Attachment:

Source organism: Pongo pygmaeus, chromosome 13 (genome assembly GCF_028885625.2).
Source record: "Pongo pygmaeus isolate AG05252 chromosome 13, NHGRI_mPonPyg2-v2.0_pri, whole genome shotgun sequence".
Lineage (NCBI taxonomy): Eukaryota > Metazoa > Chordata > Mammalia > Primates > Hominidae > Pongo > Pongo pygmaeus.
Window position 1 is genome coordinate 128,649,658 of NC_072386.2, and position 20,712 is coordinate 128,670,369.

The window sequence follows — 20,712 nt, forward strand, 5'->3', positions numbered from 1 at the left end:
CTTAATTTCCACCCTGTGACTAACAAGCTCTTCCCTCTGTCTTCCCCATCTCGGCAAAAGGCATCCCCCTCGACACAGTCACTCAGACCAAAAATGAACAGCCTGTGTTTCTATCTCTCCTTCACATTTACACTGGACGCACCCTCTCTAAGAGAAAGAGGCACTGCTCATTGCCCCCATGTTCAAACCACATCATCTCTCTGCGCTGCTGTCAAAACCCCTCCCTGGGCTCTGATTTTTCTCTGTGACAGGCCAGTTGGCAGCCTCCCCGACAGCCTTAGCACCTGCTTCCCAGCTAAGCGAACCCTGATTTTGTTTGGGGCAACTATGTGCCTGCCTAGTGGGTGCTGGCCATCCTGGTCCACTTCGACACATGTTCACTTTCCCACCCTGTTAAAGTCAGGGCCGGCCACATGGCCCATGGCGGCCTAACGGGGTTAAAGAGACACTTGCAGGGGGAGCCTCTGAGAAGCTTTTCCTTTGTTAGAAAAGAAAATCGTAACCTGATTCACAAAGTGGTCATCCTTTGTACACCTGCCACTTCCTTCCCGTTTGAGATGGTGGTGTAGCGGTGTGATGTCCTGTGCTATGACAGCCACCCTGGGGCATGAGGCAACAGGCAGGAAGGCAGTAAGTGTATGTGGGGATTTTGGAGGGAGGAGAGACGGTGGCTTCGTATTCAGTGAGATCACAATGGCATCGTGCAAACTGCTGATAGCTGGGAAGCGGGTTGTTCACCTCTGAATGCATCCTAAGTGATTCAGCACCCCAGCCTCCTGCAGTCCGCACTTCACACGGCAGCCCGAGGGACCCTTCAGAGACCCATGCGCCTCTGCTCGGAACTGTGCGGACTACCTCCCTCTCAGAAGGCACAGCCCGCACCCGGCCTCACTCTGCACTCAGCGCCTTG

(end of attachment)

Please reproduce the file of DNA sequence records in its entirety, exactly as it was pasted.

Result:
Source organism: Pongo pygmaeus, chromosome 13 (genome assembly GCF_028885625.2).
Source record: "Pongo pygmaeus isolate AG05252 chromosome 13, NHGRI_mPonPyg2-v2.0_pri, whole genome shotgun sequence".
Lineage (NCBI taxonomy): Eukaryota > Metazoa > Chordata > Mammalia > Primates > Hominidae > Pongo > Pongo pygmaeus.
Window position 1 is genome coordinate 128,649,658 of NC_072386.2, and position 20,712 is coordinate 128,670,369.

The window sequence follows — 20,712 nt, forward strand, 5'->3', positions numbered from 1 at the left end:
CTTAATTTCCACCCTGTGACTAACAAGCTCTTCCCTCTGTCTTCCCCATCTCGGCAAAAGGCATCCCCCTCGACACAGTCACTCAGACCAAAAATGAACAGCCTGTGTTTCTATCTCTCCTTCACATTTACACTGGACGCACCCTCTCTAAGAGAAAGAGGCACTGCTCATTGCCCCCATGTTCAAACCACATCATCTCTCTGCGCTGCTGTCAAAACCCCTCCCTGGGCTCTGATTTTTCTCTGTGACAGGCCAGTTGGCAGCCTCCCCGACAGCCTTAGCACCTGCTTCCCAGCTAAGCGAACCCTGATTTTGTTTGGGGCAACTATGTGCCTGCCTAGTGGGTGCTGGCCATCCTGGTCCACTTCGACACATGTTCACTTTCCCACCCTGTTAAAGTCAGGGCCGGCCACATGGCCCATGGCGGCCTAACGGGGTTAAAGAGACACTTGCAGGGGGAGCCTCTGAGAAGCTTTTCCTTTGTTAGAAAAGAAAATCGTAACCTGATTCACAAAGTGGTCATCCTTTGTACACCTGCCACTTCCTTCCCGTTTGAGATGGTGGTGTAGCGGTGTGATGTCCTGTGCTATGACAGCCACCCTGGGGCATGAGGCAACAGGCAGGAAGGCAGTAAGTGTATGTGGGGATTTTGGAGGGAGGAGAGACGGTGGCTTCGTATTCAGTGAGATCACAATGGCATCGTGCAAACTGCTGATAGCTGGGAAGCGGGTTGTTCACCTCTGAATGCATCCTAAGTGATTCAGCACCCCAGCCTCCTGCAGTCCGCACTTCACACGGCAGCCCGAGGGACCCTTCAGAGACCCATGCGCCTCTGCTCGGAACTGTGCGGACTACCTCCCTCTCAGAAGGCACAGCCCGCACCCGGCCTCACTCTGCACTCAGCGCCTTG